Extrusion of organic materials: our experiments

Extrusion of organic materials: how to recycle food scraps to create objects with 3D printing!


One of our main objectives has always been to try to use as much waste as possible during our experiments, in order to minimize waste.

Obtaining a new filament starting from waste allows us to give a new life to objects that have finished their life cycle: this is one of the reasons why we are proud of our project!
As you already know, it is possible to experiment with extrusion by adding organic waste to plastic in the right proportions.
In our laboratory we have tried many experiments with different materials and filaments with a mix of plastic and waste of organic materials are always a source of great satisfaction.


What organic materials have we turned into filament? 


Shells of mussels  PLA and coffee 

We have obtained filaments with coffee, orange, pumpkin and mussel shells powders, but the experiment could be repeated with many other organic waste: the important thing is to carefully follow a few simple steps.


How to transform organic waste into 3d printing filament?


The process is easy but requires a little patience. Each scrap is different and it is necessary to do some tests to get the right parameters for each stage of the process: don’t worry, we are here to guide you!


The procedure:

The first step is to collect and put aside the peels of food that we want to try to turn into filament.

Then we have to dry the peels (in the case of pumpkin and orange) or the coffee beans and mussels. This step is essential to remove the moisture that would compromise the success of the experiment. When the material is too wet, the filament is fragile, inconsistent in diameter and bubbles can form during the process, making the filament unusable. We recommend drying the waste for at least 15-20 hours.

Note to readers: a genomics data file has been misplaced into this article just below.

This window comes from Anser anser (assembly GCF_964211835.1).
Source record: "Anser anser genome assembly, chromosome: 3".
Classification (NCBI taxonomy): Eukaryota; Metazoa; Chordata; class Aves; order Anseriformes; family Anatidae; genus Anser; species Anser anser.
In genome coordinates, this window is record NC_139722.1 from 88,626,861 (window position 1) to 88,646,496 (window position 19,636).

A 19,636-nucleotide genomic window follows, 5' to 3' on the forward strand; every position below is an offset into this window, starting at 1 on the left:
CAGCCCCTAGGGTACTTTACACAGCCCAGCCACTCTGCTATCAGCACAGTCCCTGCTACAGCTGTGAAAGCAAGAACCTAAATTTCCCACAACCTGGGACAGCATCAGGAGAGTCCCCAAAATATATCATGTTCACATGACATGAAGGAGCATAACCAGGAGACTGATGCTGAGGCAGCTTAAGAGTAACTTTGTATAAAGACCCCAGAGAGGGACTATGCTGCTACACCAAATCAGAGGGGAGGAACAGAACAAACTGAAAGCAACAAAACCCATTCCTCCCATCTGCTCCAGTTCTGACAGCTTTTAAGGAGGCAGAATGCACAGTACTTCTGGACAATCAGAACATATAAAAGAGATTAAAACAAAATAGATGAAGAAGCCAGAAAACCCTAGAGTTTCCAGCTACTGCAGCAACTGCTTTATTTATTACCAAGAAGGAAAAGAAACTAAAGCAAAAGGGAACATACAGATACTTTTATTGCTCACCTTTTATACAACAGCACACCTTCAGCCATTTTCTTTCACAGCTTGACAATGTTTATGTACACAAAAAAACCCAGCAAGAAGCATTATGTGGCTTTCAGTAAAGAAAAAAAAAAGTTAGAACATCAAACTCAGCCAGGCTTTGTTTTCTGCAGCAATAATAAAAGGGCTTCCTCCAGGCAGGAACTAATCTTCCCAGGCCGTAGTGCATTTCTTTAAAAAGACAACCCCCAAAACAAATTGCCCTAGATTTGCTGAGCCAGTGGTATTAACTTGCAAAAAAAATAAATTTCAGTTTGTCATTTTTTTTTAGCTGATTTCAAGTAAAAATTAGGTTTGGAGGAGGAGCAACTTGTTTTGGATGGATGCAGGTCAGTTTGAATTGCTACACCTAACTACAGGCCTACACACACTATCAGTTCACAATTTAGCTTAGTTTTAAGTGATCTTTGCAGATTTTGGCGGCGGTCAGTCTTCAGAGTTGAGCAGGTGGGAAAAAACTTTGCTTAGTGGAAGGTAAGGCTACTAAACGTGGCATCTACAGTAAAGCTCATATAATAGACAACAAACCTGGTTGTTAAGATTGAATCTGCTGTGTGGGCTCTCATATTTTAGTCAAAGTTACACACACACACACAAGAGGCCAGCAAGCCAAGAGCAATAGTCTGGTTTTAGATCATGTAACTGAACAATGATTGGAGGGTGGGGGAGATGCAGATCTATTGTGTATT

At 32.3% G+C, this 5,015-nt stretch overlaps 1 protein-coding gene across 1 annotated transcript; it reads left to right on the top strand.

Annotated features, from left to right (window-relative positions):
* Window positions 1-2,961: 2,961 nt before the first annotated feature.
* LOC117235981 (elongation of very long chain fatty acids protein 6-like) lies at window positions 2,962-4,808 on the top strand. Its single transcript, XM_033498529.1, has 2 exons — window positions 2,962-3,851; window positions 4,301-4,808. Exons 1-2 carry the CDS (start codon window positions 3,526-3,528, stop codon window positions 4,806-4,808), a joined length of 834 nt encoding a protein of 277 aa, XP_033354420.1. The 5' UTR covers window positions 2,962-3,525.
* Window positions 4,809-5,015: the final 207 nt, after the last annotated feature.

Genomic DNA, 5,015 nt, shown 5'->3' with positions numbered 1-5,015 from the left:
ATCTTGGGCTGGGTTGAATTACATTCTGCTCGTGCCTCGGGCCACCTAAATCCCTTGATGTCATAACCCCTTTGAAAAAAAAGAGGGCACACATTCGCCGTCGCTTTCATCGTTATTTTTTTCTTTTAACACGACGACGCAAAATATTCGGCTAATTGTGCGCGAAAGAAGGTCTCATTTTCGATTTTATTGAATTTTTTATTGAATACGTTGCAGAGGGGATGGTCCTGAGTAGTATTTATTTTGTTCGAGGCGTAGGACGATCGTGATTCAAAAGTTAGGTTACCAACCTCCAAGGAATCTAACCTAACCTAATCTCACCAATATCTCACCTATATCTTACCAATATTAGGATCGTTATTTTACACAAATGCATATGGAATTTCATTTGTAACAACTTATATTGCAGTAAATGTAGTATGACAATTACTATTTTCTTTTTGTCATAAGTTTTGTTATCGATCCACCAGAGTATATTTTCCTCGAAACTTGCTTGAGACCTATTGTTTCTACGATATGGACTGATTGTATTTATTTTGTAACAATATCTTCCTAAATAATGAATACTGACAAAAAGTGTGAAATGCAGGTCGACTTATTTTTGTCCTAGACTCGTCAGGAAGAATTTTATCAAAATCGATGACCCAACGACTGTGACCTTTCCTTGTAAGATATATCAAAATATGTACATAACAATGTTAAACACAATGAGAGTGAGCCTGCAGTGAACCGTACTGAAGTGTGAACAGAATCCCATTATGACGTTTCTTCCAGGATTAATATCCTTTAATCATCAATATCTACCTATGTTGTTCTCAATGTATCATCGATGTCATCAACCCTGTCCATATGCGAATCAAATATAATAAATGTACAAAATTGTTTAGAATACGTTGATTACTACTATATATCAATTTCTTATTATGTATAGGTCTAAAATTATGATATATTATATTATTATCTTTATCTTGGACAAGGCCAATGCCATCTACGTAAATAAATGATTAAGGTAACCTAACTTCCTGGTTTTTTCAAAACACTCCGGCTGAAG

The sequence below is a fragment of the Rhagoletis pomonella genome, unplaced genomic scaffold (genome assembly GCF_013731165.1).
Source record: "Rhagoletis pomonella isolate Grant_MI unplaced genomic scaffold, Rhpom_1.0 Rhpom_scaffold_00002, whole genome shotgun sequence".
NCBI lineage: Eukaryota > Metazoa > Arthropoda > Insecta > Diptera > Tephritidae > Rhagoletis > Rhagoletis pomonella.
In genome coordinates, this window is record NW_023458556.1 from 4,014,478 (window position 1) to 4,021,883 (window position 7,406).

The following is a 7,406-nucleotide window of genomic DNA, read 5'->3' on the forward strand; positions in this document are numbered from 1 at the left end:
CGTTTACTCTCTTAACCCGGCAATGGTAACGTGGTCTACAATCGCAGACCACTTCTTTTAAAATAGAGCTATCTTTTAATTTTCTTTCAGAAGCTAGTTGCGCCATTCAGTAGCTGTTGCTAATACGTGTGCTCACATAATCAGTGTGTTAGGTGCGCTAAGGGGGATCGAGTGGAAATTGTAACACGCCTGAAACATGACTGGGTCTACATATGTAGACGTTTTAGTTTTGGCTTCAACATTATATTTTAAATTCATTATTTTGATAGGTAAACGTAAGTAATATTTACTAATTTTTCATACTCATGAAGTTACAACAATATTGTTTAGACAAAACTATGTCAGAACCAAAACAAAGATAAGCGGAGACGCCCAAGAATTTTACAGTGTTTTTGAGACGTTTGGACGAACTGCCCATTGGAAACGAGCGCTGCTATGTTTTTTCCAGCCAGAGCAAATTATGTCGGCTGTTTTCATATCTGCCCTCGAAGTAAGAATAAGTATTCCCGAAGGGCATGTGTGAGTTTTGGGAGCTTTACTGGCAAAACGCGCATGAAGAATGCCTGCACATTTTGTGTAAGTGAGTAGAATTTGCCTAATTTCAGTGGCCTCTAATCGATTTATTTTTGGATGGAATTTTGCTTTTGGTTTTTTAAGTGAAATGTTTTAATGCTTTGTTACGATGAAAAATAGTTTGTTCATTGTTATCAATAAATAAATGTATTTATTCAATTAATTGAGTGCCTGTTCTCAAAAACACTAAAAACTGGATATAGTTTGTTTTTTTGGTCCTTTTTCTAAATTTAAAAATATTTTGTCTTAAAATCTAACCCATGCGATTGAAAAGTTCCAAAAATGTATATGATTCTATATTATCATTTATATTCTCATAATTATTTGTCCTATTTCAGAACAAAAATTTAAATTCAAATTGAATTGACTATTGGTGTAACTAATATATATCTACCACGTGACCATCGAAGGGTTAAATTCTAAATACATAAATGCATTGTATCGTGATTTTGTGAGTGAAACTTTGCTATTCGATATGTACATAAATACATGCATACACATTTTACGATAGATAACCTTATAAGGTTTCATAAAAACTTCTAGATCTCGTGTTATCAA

At this point we are ready to reduce everything to a powder and sift it. Finally we can add the mixture to the virgin plastic and start the extrusion!

One of the problems we can face on, could be the non-optimal consistency of the filament after the first extrusion: if the plastic and the powder of organic material do not mix properly, the filament may not be usable. 

In this case, the problem can be easily solved by proceeding with a second extrusion (after shredding the first filament). The result will surely be a more homogeneous filament!

Once the desired amount of filament has been obtained, we can proceed with a test print!

The Felfil System allows you to test and experiment even with minimal quantities of material, in order to save time and costs.

These experiments are perfect examples of how even food scraps can be transformed into objects thanks to extrusion and 3D printing. Here in Felfil we always try to give a second life to waste materials, when possible, and every success is a source of great pride for us. We are always looking for new challenges, so if you have something to propose, do not hesitate to contact us!


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